Datadog is a SaaS product that provides services such as infrastructure monitoring, application and business metrics, distributed tracing, log management and search, dashboards and alerts. It provides many integrations, contributes to open source and infinitely scalable!
To integrate it agent-less in AWS, you will need to create a role and cross-account actions to read data and a function that will stream your logs.
Cloud functions are natively handled by Datadog in a provider agnostic way. With flame graphs, you can get a cross-service stack trace! With no serverless Datadog agent, you will have to rely on AWS X-Ray to integrate with your setup.
The log explorer parses, formats and completely indexes your logs in full text, allowing you to formulate complex searches and get results back fast. Having indexed logs is good but complex queries might not get you far when you need to analyze behaviors. Using machine learning, Datadog can detect patterns from your logs and allow you to take action if necessary.
When tools do not exist, you can emulate them. For instance, to follow a request, you can create what is called a “correlation ID”. Basically, by adding an HTTP header with a random value and passing it through your stack, you can trace a request from start to finish. You can replicate this concept to sessions by asking the user to keep some session information between two requests. Similarly, you can debug your lambdas or choose their behavior by playing with HTTP headers!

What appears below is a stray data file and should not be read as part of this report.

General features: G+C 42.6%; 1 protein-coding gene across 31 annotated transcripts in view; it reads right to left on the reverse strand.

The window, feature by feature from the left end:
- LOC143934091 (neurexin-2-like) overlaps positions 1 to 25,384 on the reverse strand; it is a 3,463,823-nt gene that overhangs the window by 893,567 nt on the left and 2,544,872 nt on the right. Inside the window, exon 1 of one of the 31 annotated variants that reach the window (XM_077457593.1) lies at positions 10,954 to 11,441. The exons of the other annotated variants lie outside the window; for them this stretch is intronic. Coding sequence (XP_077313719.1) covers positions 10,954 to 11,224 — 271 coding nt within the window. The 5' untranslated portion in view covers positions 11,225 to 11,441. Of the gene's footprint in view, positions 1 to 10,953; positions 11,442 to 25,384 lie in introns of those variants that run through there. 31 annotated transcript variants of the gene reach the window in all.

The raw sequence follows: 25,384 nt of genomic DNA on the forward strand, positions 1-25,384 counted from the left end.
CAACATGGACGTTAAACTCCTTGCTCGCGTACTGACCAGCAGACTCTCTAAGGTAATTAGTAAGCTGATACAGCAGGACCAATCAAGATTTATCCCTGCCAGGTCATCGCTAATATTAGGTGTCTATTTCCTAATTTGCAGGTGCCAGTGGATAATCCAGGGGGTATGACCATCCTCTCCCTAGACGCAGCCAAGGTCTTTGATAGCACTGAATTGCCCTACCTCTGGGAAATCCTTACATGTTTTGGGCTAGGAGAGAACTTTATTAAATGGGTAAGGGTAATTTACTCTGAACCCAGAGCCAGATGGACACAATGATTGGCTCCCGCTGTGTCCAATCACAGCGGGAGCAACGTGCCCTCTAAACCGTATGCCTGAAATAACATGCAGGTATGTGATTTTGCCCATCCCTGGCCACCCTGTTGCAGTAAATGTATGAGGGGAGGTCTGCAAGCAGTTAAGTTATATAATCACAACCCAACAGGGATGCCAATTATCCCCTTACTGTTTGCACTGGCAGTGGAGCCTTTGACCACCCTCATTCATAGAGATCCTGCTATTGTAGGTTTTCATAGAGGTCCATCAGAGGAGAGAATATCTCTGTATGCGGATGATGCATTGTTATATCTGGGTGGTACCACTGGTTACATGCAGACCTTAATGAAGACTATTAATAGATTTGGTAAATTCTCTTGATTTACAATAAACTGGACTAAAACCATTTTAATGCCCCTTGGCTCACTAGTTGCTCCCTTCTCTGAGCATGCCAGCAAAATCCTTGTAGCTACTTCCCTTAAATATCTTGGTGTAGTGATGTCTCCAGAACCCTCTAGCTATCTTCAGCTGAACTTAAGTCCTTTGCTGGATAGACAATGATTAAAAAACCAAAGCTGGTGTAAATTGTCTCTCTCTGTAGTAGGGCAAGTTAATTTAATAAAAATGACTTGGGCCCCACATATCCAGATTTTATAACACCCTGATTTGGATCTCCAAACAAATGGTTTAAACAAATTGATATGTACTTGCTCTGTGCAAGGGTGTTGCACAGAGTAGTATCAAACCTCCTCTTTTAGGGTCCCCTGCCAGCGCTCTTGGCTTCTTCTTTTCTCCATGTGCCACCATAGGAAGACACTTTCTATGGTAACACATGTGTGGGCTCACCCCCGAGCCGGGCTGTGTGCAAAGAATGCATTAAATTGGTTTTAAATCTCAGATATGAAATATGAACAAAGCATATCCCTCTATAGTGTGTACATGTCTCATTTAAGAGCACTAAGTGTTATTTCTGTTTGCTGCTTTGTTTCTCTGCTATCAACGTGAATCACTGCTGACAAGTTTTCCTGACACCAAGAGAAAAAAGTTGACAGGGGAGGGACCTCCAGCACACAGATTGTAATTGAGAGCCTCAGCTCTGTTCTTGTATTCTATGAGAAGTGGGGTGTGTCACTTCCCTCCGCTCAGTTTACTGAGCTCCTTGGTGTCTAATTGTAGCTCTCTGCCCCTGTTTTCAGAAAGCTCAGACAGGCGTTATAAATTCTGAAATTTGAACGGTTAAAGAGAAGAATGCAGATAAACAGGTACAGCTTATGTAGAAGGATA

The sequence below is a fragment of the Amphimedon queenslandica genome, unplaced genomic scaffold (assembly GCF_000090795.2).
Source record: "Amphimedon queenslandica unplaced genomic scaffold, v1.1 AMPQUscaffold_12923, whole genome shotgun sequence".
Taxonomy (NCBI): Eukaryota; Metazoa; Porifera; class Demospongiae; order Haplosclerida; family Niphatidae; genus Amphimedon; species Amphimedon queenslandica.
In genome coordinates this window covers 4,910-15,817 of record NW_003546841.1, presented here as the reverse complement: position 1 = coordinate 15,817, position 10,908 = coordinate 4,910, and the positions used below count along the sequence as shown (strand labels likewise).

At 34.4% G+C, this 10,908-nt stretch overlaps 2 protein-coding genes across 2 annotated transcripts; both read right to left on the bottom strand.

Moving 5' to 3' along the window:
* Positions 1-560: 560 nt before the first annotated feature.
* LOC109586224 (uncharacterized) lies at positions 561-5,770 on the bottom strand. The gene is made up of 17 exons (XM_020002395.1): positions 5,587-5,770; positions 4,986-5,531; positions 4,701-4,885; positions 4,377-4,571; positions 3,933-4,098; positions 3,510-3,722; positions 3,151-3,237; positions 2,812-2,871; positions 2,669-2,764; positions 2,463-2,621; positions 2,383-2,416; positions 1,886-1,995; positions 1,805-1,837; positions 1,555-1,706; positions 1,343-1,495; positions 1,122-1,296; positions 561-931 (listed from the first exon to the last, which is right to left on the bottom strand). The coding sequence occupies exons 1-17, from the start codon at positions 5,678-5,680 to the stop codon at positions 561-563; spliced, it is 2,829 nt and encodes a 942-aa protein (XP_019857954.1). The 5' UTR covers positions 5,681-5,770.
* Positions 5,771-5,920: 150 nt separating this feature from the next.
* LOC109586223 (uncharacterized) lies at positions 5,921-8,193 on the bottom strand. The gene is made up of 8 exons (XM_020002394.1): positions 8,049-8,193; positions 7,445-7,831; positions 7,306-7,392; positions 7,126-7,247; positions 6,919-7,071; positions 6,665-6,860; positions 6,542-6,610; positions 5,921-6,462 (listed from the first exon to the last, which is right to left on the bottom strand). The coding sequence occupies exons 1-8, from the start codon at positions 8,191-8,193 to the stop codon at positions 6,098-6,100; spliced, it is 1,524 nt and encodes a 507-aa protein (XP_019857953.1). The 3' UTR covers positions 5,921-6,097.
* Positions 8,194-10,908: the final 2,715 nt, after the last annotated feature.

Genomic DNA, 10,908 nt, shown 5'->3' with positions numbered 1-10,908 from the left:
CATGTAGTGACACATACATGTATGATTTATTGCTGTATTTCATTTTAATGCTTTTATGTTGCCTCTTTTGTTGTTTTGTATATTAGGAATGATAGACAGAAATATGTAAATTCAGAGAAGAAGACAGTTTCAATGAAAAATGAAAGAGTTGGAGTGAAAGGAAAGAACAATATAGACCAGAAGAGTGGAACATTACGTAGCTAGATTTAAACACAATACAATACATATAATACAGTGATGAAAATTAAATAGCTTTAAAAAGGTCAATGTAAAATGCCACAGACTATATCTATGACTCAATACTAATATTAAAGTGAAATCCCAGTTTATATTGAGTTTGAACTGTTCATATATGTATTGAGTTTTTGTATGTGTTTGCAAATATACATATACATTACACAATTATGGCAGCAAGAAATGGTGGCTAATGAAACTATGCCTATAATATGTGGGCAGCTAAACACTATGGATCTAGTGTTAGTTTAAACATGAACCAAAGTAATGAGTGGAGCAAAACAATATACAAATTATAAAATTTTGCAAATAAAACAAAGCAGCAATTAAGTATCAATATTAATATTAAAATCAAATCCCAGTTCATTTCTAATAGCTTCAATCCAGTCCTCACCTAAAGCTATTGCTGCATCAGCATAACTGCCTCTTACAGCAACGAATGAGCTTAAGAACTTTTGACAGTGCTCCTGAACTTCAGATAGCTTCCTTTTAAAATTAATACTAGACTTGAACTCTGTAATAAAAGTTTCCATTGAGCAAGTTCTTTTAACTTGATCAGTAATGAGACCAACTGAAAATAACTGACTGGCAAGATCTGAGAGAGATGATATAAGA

Finally, Live tail is a feature that is an equivalent of a
tail -f on your logs, with a few seconds of lag so that you know what happens on your platform.
The origin of “canary”: coal miners explored minew with a canary. Canaries are very sensitive creatures that scream in case on unstability of the section they were in, thus alerting the other miners not to join.
You can use the Datadog wrapper and service for the StatsD protocol, DogStatsD and the agent most suited for your technology.
Funnily enough, Datadog is dogfooding their own service. Indeed, Datadog uses Datadog to observe their production environment. They also rely on serverless for its security aspect and non-core features.
Also note that when the platform experiences major outages, there is no way to know what happened since the monitoring tool is down. Fortunately, the team of SREs worked hard on making the infrastructure extra-resilient, which is good for everyone.
Unfortunately, there are no serious solutions on that space. The agent can use regexes to anonymize content, which is a hit-or-miss approach or a CRC, which is more aggressive and might cause data loss.
Today, you must use AWS X-Ray as a replacement for an official Datadog agent for lambda functions. The added value of Datadog resides in the correlations between the logs and the traces here.